Toast to Scots marmalade judged the world’s best
WHILE aficionados are chewing over the question of whether marmalade was invented north or south of the Border, a toast is being raised for the Scottish version of the breakfast preserve that has just been officially crowned the best in the world.
Shona Leckie from Angus beat competition from a record 30 countries to lift the highest accolade at this year’s World Marmalade Awards in Cumbria. The appeal of marmalade is spreading, judge and patron Dan Lepard said, with the largest number of entries this year from Japan, USA, Australia alongside Scotland and England, while new countries represented are Columbia, Lebanon, Bhutan, South Korea, The Bahamas, and Cyprus.
Lepard said: “This year we’ve had a record number of entries, over 2,000 jars and a huge increase in the number of small producers taking part.
“People are setting up new preserving companies around the world and want recognition.”
The Best in Show award for 2017 put Scotland at the top of the marmalade-making game, with Leckie scooping the coveted prize for the best homemade marmalade yesterday.
Her treacle marmalade was entered in the Quirky Marmalade with a Twist category, and will be produced and sold by Fortnum & Mason, with 50p from each jar going to charity. Leckie said: “As a farmer’s daughter I have been making marmalade and jam for a number of years, and have had a degree of success in local competitions.
“I won a silver award in my first attempt at Dalemain [the country house where the competition is held], and a gold award the following year – which was very pleasing. But I did not expect ever to be declared the overall winner.
“The class I entered required innovation, so I adjusted a family recipe to intensify the flavour of orange yet retain the soft texture of the peel. So I am surprised, delighted and really quite taken aback by this unexpected accolade.”
Lepard said while the worldwide market is growing and the UK base increasing to the extent that marmalade could take over from jam as Britain’s favourite breakfast preserve, the European industry faces challenges. “Brexit is a concern for two reasons,” he said. “First it is simply a worry over the exchange rate. As much as we imagine that hardcore marmalade fans will fight on for their favourite preserve, if the price is too high for them it’s toast for UK companies.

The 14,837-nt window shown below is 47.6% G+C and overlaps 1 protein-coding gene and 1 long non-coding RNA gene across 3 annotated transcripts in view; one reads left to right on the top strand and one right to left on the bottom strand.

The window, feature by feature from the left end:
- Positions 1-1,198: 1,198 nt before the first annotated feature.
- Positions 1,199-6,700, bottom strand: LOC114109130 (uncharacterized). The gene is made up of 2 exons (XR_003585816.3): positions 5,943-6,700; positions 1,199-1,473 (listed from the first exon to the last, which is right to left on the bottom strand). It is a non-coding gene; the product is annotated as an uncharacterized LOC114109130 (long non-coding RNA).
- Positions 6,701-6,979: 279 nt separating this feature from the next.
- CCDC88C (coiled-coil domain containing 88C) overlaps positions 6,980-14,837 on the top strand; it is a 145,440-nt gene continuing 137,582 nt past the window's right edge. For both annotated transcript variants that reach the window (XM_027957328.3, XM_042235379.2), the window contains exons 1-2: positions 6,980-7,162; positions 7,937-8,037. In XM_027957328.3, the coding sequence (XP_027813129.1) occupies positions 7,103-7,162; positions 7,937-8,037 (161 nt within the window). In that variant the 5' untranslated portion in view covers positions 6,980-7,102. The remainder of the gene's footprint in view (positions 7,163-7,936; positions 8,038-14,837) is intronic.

“The other concern is the image that Britain exports have with consumers in Europe. As we’re a world-focused awards we’ll do everything we can at the Marmalade Awards to fly the flag for British produce in Europe.
“Marmalade could become Britain’s best-selling breakfast preserve. All it needs is Nicola Sturgeon to put marmalade making on the school curriculum. Another of our judges, restaurateur Shirley Spear at The Three Chimneys at Skye [a Sunday Herald columnist], is adamant that we only build a strong future where food traditions are upheld if children learn about them at school.”
Lepard also revealed the secret to a winner: “Good marmalade should have a sweetness that doesn’t overpower the natural zest and sparkle of the citrus fruit, enough acidity to brighten the flavour without dominating, and a gentle set from the pectin so it’s jelly-like rather than firm and pasty.
“The colour should represent the fruit that’s used and the peel should have an enjoyable soft bite to it. But really, when it’s good, you should want to eat the whole jarful.”
The question over who first created marmalade remains unsettled, after the widely perceived view that the inventor was Janet Keiller – who made the preserve from a bargain shipload of bitter Seville oranges at Dundee harbour in the early 18th century – was challenged by an English academic who said it was recorded in the 17th century south of the Border.
Shona Leckie from Angus lifted Best in Show at the World Marmalade Awards in Cumbria yesterday